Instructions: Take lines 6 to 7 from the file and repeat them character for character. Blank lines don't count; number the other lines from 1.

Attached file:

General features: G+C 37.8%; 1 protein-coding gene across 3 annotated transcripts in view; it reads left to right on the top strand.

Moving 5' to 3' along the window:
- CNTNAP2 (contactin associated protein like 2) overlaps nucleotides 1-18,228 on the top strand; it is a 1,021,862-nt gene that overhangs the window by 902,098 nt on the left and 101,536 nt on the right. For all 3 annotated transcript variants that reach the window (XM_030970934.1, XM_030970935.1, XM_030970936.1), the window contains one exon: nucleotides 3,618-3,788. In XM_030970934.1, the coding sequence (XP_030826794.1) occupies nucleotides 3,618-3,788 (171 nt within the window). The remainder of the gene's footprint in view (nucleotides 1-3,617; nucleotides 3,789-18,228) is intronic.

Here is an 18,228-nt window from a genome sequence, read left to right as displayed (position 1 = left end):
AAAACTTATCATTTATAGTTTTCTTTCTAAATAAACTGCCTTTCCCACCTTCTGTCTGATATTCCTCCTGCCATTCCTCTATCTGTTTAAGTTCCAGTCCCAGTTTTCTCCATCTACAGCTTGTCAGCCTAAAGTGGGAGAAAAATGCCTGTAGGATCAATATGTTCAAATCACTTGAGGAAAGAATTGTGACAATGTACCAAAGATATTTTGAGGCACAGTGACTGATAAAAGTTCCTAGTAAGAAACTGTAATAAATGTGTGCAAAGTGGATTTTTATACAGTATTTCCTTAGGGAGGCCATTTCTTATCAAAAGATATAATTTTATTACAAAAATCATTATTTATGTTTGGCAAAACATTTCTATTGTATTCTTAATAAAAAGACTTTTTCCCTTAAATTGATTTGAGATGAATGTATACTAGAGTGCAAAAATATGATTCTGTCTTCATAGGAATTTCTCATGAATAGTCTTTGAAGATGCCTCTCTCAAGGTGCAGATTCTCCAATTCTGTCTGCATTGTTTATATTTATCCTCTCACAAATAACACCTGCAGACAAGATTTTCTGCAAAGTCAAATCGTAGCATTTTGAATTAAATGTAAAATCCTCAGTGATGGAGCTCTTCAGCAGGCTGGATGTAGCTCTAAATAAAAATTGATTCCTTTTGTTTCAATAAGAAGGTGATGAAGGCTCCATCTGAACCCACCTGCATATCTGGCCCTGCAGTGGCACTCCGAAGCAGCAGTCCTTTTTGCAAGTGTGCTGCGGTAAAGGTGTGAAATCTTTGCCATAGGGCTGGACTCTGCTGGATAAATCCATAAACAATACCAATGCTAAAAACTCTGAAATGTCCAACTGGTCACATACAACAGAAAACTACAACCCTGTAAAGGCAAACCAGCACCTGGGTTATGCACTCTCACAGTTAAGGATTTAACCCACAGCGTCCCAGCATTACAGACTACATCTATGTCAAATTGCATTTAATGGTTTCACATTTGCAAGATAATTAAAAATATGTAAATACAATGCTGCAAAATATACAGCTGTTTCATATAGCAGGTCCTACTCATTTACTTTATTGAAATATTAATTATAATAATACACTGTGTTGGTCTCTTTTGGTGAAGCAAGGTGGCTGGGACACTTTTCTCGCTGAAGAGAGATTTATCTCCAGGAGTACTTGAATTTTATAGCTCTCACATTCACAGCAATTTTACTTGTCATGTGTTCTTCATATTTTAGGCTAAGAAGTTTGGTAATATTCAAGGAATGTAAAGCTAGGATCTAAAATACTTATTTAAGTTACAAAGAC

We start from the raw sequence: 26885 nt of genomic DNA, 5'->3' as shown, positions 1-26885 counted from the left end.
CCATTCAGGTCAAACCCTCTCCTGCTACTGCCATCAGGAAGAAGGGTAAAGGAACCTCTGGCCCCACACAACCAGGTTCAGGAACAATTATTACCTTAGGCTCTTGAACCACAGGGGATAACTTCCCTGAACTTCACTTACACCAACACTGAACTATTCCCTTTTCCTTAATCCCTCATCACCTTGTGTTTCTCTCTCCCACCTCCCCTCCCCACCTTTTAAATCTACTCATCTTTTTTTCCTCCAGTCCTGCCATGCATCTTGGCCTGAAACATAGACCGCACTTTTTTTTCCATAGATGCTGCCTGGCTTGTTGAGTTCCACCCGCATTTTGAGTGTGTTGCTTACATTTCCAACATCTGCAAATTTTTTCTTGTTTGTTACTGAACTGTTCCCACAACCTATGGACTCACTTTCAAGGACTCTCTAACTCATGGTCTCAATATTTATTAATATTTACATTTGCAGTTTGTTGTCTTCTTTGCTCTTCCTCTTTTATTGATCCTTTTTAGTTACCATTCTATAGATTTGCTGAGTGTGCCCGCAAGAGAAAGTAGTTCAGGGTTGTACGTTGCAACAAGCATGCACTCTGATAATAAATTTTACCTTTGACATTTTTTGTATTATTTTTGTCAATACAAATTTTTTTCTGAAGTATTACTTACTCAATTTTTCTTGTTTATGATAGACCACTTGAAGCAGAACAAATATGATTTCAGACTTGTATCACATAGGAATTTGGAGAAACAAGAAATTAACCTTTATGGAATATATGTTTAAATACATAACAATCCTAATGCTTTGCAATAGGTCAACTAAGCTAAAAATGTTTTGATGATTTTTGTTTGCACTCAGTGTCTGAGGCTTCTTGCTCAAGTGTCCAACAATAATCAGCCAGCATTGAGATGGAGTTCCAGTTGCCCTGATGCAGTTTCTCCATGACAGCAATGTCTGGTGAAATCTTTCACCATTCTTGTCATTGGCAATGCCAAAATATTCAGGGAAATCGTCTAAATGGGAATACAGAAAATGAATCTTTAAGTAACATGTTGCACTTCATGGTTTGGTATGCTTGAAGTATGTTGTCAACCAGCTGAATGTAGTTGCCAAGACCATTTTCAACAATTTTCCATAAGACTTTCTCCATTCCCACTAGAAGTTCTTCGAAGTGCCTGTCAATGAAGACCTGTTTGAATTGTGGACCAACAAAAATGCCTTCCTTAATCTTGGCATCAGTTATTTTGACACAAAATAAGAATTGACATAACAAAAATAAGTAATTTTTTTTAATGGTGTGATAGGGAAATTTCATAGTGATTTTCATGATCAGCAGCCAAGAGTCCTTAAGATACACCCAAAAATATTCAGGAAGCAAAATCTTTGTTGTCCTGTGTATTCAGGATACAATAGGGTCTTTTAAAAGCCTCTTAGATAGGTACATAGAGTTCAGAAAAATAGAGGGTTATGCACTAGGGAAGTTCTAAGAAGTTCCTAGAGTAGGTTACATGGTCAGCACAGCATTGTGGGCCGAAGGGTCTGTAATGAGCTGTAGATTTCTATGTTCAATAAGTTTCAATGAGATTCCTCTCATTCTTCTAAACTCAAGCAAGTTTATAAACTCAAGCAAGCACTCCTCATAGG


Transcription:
We start from the raw sequence: 26885 nt of genomic DNA, 5'->3' as shown, positions 1-26885 counted from the left end.
CCATTCAGGTCAAACCCTCTCCTGCTACTGCCATCAGGAAGAAGGGTAAAGGAACCTCTGGCCCCACACAACCAGGTTCAGGAACAATTATTACCTTAGGCTCTTGAACCACAGGGGATAACTTCCCTGAACTTCACTTACACCAACACTGAACTATTCCCTTTTCCTTAATCCCTCATCACCTTGTGTTTCTCTCTCCCACCTCCCCTCCCCACCTTTTAAATCTACTCATCTTTTTTTCCTCCAGTCCTGCCATGCATCTTGGCCTGAAACATAGACCGCACTTTTTTTTCCATAGATGCTGCCTGGCTTGTTGAGTTCCACCCGCATTTTGAGTGTGTTGCTTACATTTCCAACATCTGCAAATTTTTTCTTGTTTGTTACTGAACTGTTCCCACAACCTATGGACTCACTTTCAAGGACTCTCTAACTCATGGTCTCAATATTTATTAATATTTACATTTGCAGTTTGTTGTCTTCTTTGCTCTTCCTCTTTTATTGATCCTTTTTAGTTACCATTCTATAGATTTGCTGAGTGTGCCCGCAAGAGAAAGTAGTTCAGGGTTGTACGTTGCAACAAGCATGCACTCTGATAATAAATTTTACCTTTGACATTTTTTGTATTATTTTTGTCAATACAAATTTTTTTCTGAAGTATTACTTACTCAATTTTTCTTGTTTATGATAGACCACTTGAAGCAGAACAAATATGATTTCAGACTTGTATCACATAGGAATTTGGAGAAACAAGAAATTAACCTTTATGGAATATATGTTTAAATACATAACAATCCTAATGCTTTGCAATAGGTCAACTAAGCTAAAAATGTTTTGATGATTTTTGTTTGCACTCAGTGTCTGAGGCTTCTTGCTCAAGTGTCCAACAATAATCAGCCAGCATTGAGATGGAGTTCCAGTTGCCCTGATGCAGTTTCTCCATGACAGCAATGTCTGGTGAAATCTTTCACCATTCTTGTCATTGGCAATGCCAAAATATTCAGGGAAATCGTCTAAATGGGAATACAGAAAATGAATCTTTAAGTAACATGTTGCACTTCATGGTTTGGTATGCTTGAAGTATGTTGTCAACCAGCTGAATGTAGTTGCCAAGACCATTTTCAACAATTTTCCATAAGACTTTCTCCATTCCCACTAGAAGTTCTTCGAAGTGCCTGTCAATGAAGACCTGTTTGAATTGTGGACCAACAAAAATGCCTTCCTTAATCTTGGCATCAGTTATTTTGACACAAAATAAGAATTGACATAACAAAAATAAGTAATTTTTTTTAATGGTGTGATAGGGAAATTTCATAGTGATTTTCATGATCAGCAGCCAAGAGTCCTTAAGATACACCCAAAAATATTCAGGAAGCAAAATCTTTGTTGTCCTGTGTATTCAGGATACAATAGGGTCTTTTAAAAGCCTCTTAGATAGGTACATAGAGTTCAGAAAAATAGAGGGTTATGCACTAGGGAAGTTCTAAGAAGTTCCTAGAGTAGGTTACATGGTCAGCACAGCATTGTGGGCCGAAGGGTCTGTAATGAGCTGTAGATTTCTATGTTCAATAAGTTTCAATGAGATTCCTCTCATTCTTCTAAACTCAAGCAAGTTTATAAACTCAAGCAAGCACTCCTCATAGG